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Posts Tagged ‘Philadelphia’

The Union-Leader’s Same-Sex Marriage Avoidance Policy and its Connection to Other Anti-Gay Actions

October 25th, 2010 2 comments

The Manchester Union-Leader has long positioned itself on the far right of American journalism. Nonetheless, I was startled to read this statement from the paper’s publisher, Joseph W. McQuaid:

This newspaper has never published wedding or engagement announcements from homosexual couples. It would be hypocritical of us to do so, given our belief that marriage is and needs to remain a social and civil structure between men and women, and our opposition to the recent state law legalizing gay marriage.

That law was not subject to public referendum and the governor (John Lynch) who signed it was elected after telling voters that he was opposed to gay marriage. Indeed, in no state where the public has been allowed a direct vote on the subject has gay marriage prevailed.

We are not “anti-gay.” We are for marriage remaining the important man-woman institution it has always been.

While the law sanctions gay marriage, it neither demands that churches perform them or that our First Amendment right to choose what we print be suspended. In accordance with that right, we continue our longstanding policy of printing letters to the editor from New Hampshire citizens, whether or not they agree with us.”

McQuaid is of course correct about the paper’s First Amendment rights, and it doesn’t appear that the state’s anti-discrimination law applies here. (He needs a quick refresher on representative democracy, though.) But why is he doing this? Is he concerned about losing subscribers if the Union Leader dared publish wedding announcements for same-sex couples? Does the law so offend his sense of justice and the natural order of things that he’s willing to take this drastic step? Some combination of the two?

I don’t know, and I really don’t care. What I do know is that McQuaid’s grown offspring should be concerned about the man they’re allowing to spend time with their kids. In this piece of home-spun treacle, McQuaid acts as though he’s never spent time with kids before. Maybe he hasn’t (that’s what wives are for, perhaps), and his grandsons — who will grow up in a world where LGBT folks are increasingly recognized as citizens and as members of the human community — are ill-served by spending much time with such a homophobe. (Aside: the protesting statement that the paper isn’t “‘anti-gay,'” with the term itself enclosed in ironic quotes, suggests that McQuaid and his paper think there’s no such thing as a homophobe.)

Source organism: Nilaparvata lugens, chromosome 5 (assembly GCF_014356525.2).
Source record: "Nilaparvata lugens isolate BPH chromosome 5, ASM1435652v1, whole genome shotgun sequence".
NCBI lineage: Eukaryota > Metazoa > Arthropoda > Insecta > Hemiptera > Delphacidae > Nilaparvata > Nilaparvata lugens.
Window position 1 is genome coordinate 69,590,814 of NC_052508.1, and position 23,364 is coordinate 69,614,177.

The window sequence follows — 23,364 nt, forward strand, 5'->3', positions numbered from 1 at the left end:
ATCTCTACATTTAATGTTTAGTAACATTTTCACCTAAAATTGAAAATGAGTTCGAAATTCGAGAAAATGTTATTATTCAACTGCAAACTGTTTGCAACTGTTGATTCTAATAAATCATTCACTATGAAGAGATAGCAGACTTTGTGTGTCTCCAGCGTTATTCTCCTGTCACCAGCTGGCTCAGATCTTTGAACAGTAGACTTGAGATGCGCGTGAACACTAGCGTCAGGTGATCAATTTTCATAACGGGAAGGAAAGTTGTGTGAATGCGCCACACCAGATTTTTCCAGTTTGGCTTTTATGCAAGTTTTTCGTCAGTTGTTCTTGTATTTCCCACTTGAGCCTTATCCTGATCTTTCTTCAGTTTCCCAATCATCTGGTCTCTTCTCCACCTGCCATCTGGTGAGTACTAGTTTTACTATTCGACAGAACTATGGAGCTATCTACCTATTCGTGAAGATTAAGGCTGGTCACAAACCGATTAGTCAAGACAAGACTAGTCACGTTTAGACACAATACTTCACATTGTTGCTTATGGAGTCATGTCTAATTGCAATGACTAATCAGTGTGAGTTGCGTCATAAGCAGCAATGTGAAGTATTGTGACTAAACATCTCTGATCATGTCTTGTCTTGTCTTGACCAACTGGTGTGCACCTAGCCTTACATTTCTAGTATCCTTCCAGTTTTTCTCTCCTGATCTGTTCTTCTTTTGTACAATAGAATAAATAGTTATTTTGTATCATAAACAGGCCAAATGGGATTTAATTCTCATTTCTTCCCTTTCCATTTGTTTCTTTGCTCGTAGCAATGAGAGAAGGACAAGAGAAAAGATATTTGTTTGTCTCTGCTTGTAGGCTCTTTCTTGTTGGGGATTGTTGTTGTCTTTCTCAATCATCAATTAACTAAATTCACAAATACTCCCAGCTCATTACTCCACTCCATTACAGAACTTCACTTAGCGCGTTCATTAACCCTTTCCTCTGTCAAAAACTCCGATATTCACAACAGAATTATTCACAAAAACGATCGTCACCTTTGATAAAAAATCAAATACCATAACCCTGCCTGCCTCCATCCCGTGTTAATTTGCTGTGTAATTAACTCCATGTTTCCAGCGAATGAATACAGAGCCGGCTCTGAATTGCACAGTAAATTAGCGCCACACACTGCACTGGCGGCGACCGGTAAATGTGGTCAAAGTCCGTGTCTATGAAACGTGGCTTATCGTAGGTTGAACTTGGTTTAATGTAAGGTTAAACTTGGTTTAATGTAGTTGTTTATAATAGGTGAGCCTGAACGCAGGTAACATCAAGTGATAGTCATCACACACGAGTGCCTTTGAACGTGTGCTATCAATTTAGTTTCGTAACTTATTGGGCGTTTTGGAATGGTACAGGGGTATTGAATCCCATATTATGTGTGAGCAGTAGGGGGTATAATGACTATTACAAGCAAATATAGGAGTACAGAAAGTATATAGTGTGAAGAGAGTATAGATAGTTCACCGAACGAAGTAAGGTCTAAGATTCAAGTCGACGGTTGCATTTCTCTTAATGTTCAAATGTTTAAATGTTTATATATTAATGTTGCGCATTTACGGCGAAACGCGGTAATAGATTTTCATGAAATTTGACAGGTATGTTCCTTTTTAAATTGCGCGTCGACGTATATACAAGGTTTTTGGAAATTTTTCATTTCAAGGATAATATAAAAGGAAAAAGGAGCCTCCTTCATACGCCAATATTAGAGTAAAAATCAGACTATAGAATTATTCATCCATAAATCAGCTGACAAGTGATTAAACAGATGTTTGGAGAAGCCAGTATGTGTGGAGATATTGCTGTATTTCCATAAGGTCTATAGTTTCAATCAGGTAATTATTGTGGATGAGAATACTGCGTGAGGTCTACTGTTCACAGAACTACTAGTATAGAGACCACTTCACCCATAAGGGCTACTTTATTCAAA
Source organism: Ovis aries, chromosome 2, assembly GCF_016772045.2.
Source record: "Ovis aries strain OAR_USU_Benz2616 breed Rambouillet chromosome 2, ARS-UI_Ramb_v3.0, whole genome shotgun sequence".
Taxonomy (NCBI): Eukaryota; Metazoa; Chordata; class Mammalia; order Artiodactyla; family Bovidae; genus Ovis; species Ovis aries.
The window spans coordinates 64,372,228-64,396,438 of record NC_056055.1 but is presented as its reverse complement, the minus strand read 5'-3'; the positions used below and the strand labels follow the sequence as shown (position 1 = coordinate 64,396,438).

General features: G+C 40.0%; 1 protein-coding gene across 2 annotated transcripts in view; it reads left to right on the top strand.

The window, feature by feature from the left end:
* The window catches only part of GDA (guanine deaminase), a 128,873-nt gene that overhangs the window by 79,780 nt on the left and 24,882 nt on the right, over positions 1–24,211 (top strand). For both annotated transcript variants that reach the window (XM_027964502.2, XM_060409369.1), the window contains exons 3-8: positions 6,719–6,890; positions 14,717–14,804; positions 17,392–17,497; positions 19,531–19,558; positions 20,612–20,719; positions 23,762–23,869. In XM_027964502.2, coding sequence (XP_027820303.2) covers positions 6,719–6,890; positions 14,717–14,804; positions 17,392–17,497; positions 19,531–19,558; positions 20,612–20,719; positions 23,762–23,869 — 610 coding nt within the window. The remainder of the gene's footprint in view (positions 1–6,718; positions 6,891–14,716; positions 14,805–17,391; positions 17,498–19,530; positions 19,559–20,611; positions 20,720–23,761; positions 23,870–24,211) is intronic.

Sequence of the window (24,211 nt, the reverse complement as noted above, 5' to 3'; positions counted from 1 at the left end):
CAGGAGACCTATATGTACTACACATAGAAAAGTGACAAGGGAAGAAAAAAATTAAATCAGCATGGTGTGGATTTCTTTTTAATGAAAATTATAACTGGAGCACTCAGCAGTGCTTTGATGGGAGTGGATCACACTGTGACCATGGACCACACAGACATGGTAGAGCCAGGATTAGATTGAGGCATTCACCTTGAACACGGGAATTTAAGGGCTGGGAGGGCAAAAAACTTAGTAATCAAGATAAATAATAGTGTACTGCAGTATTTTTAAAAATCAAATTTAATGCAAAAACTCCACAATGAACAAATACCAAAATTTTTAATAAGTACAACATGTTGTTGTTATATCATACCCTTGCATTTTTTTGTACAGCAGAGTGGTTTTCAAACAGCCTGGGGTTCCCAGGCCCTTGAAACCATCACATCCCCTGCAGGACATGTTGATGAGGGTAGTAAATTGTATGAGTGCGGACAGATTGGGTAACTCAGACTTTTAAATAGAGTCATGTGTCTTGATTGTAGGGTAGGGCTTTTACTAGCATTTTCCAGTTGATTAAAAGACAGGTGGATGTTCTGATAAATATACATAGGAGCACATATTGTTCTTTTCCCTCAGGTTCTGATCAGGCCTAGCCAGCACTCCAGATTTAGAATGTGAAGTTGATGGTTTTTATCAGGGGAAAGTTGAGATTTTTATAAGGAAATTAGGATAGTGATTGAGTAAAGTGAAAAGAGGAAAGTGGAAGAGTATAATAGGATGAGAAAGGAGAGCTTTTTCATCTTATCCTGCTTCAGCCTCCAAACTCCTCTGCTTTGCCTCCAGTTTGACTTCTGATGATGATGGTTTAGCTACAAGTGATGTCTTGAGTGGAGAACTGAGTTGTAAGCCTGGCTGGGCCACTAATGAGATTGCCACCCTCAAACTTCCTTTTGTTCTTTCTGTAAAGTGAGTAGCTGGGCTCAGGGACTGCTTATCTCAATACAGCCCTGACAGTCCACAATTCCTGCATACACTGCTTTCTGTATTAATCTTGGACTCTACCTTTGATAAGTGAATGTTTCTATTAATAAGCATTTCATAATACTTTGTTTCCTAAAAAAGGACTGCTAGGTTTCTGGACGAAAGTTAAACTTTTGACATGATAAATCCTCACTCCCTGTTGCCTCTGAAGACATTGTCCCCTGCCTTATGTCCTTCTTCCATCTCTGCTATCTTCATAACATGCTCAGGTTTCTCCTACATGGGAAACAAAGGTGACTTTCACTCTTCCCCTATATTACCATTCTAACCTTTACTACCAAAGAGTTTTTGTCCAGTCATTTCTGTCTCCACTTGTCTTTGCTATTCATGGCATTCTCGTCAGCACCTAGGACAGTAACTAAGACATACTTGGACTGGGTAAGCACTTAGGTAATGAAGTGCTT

[Update: I commented on McQuaid’s piece this morning, but the paper didn’t run it, even though it complies with all of their guidelines. The publisher, despite his comments to the contrary in the piece I referenced, apparently isn’t interested in publishing critical comments.]

At least this position should provide comfort to people like Amy Wax. Participating in a same-sex marriage debate on the Federalist Society’s webpage, the Penn law professor ended her list of objections by writing:

Finally (and this is in some ways the most important concern for me, as a parent), legalizing homosexual marriage will of course create pressure to “normalize” those relationships in all contexts. (emphasis added)

Don’t worry, Prof. Wax. McQuaid and his entire paper have resisted. You can, too! While you’re doing so, please explain — to your kids, “as a parent” — why my relationship and family, which includes twin daughters adopted from right here in Philadelphia, is less worthy of respect and legal recognition than yours.

I’m tired of this, and it’s well past time to call these apparently moderate conservatives on the connection between their position and the horrendous treatment of LGBT youth. After David and I watched Obama’s effective anti-gay bullying video, he immediately asked the obvious, rhetorical question: